This Month in the Security Council – October 2020
The month of October was a busy period at the Security Council with a packed agenda. Some activities were still conducted remotely considering the COVID-19 pandemic. Our delegation continued to work closely in the “A3+1” configuration with our African brothers and sisters (Niger, South Africa and Tunisia) on many country-specific and thematic issues.
1. Persian Gulf Region: At an open debate on a Comprehensive Review of the Situation in the Persian Gulf region, the Secretary-General called for the Security Council to work in unison to promote peace and security in the region. SVG noted that the Palestinian plight remained a central component as a destabilizing factor in the Middle East and reiterated the call for a two-State solution. We also called on all regional and international powers to refrain from aggressive rhetoric and unnecessary unilateral action.
2. Haiti: Our delegation delivered a statement on behalf of the A3+1 regarding the United Nations Integrated Office in Haiti (BINUH). The A3+1 noted that the political uncertainty surrounding the elections and the constitutional crisis are of great concern. We encouraged the government to urgently undertake the necessary measures to adopt the draft national strategy on community violence reduction. Additionally, our delegations urged authorities to address the lack of accountability and impunity in instances of human rights violations, including sexual and gender-based violence. We also emphasized the importance of strengthening the capacity of the Haitian National Police (HNP).
3. Access to Education: At a high-level Arria-Formula meeting, our delegation affirmed that a child’s right to quality education must be universally prioritized and safeguarded. We noted that the COVID-19 pandemic has exacerbated existing shortcomings in the global education system. SVG called for the implementation of the September 2020 Presidential Statement, which urged support for digital technology in conflict affected countries. Additionally, we encouraged strategies for assessing and addressing learning gaps as a result of multiple shocks experienced by children in conflict affected countries.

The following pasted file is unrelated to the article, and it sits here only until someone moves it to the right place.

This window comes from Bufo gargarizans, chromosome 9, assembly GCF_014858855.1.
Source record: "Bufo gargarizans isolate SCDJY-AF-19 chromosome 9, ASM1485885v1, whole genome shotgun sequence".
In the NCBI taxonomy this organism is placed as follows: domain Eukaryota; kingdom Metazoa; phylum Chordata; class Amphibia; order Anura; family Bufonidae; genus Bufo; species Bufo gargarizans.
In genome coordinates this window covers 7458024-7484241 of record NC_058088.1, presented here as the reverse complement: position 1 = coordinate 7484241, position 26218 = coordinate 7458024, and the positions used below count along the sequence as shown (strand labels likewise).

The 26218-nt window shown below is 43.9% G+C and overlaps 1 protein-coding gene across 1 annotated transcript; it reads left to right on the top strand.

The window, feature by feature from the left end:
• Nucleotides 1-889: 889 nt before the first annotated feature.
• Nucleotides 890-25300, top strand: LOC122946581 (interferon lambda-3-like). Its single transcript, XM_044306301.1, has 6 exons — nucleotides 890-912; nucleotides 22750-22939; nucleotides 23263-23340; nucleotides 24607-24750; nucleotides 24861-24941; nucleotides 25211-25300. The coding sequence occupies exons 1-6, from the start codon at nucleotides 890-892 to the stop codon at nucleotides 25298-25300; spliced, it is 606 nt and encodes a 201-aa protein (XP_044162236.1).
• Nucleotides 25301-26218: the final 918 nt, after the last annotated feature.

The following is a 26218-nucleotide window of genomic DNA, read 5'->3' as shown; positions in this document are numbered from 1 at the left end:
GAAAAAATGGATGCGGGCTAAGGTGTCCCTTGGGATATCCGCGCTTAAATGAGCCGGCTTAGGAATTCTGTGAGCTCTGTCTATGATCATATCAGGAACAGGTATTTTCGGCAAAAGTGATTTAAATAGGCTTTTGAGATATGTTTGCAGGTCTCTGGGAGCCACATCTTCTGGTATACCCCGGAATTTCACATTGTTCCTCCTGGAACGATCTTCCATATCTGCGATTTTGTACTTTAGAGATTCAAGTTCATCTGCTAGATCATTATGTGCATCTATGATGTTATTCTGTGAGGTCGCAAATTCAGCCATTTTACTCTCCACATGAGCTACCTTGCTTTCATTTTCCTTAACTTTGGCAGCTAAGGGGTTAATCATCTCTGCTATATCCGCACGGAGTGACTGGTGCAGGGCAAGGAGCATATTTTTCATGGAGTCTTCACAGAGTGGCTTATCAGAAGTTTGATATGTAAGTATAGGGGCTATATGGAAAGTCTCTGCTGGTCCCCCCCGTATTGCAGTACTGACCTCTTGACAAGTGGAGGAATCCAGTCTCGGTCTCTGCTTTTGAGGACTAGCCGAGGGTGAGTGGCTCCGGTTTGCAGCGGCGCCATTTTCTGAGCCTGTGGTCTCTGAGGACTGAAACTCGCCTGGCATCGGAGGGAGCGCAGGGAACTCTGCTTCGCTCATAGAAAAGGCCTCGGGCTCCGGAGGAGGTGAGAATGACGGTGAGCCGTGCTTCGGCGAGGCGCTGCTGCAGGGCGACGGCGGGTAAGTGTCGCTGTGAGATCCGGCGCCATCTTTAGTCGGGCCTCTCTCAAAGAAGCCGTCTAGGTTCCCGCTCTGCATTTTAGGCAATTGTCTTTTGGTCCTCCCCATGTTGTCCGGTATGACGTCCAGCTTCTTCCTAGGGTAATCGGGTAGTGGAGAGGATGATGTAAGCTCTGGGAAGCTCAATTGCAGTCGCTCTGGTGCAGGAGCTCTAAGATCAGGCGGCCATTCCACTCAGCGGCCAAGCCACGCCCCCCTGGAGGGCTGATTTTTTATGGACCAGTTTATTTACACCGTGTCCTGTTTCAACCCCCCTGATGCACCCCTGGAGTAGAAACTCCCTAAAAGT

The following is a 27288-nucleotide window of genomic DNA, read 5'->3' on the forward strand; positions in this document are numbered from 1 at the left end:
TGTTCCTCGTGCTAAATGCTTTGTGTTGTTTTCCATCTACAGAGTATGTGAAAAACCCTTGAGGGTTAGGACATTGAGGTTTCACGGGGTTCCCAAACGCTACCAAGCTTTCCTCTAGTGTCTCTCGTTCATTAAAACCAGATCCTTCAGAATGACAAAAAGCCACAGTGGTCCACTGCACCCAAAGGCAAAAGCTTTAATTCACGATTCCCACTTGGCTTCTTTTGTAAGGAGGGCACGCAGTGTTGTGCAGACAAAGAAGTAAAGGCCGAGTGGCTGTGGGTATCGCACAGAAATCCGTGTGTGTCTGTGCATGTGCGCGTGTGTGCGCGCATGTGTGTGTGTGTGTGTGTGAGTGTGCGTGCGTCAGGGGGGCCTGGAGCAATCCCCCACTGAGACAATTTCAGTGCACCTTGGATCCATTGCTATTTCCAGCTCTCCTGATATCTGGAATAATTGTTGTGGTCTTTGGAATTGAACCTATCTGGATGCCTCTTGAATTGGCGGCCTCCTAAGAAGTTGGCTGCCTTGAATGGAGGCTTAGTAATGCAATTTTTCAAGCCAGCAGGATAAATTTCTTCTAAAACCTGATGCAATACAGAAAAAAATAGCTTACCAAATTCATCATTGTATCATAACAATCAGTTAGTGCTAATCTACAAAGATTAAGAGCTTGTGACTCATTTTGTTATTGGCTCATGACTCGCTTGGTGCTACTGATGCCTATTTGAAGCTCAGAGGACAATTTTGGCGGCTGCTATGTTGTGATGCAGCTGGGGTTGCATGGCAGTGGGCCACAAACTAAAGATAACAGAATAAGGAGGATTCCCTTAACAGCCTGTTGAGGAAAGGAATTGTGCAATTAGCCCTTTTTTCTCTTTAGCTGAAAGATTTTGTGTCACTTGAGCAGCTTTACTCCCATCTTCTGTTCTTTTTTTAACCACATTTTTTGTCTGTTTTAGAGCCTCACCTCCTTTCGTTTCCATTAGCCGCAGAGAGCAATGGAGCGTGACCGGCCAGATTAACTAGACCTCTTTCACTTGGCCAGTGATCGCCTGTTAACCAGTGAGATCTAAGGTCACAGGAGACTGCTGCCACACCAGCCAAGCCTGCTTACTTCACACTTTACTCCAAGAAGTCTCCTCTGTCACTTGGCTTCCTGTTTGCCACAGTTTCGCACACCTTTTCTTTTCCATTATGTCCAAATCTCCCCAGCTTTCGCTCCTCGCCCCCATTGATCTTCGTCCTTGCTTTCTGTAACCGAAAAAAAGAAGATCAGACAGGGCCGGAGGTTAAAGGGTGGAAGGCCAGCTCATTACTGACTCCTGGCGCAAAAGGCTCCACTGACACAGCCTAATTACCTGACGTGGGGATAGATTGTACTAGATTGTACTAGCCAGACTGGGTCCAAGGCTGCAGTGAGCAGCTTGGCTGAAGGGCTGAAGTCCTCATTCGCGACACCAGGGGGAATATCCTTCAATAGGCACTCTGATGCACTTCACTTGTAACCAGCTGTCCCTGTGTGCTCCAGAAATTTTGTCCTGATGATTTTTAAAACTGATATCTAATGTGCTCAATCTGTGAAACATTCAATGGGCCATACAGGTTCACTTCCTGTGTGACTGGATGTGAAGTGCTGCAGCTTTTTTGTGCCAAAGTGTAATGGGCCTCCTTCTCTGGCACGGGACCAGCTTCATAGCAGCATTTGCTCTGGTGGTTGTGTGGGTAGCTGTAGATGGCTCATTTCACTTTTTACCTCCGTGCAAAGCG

4. Colombia: The A3+1urged Colombians to continue to forge ahead with the comprehensive implementation of the 2016 Final Peace Agreement to end the armed conflict and build a stable and lasting peace. Our delegations also recognized the government’s laudable efforts in authorizing peace-related funds from mineral royalties to facilitate the implementation of the Development Programs with a Territorial Focus.
5. Democratic Republic of the Congo: The A3+1 noted that the prevailing political situation in the DRC provided a rare opportunity to build a long-term stable future and a unified country. Our delegations commended the continued efforts by the Congolese to resolve their political differences in a peaceful manner and encouraged sustained international support to the DRC authorities to mitigate the negative impact of the challenges they face. We expressed concern, however, about the humanitarian situation in the country as over 21 million people are currently facing acute food insecurity.
6. Mandating Peace: At an Arria-Formula meeting on Enhancing Mediation Sensitivity and the Effectiveness of the Security Council, our delegation welcomed the ongoing commitment of the Secretary-General’s Special Envoys and Special Representatives in their efforts to advance political and peace discussions. Additionally, we noted that the focus on meditation should always be to realign social and political norms to allow parties to abandon conflictual relationships.
7. Forecast for November Presidency: Saint Vincent and the Grenadines will hold the Presidency of the Security Council for the month of November. During the month we will focus on our signature event on the “Contemporary Drivers of Conflict and Insecurity”, as well as meetings on the political and humanitarian situation in Syria, the situation in the Middle East, including the Palestinian question, and the maintenance of international peace and security. Our delegation will also preside over a meeting of the UN Police Commissioners to discuss a range of issues pertaining to performance and accountability, political solutions through UN policing, and capacity building in the context of Haiti.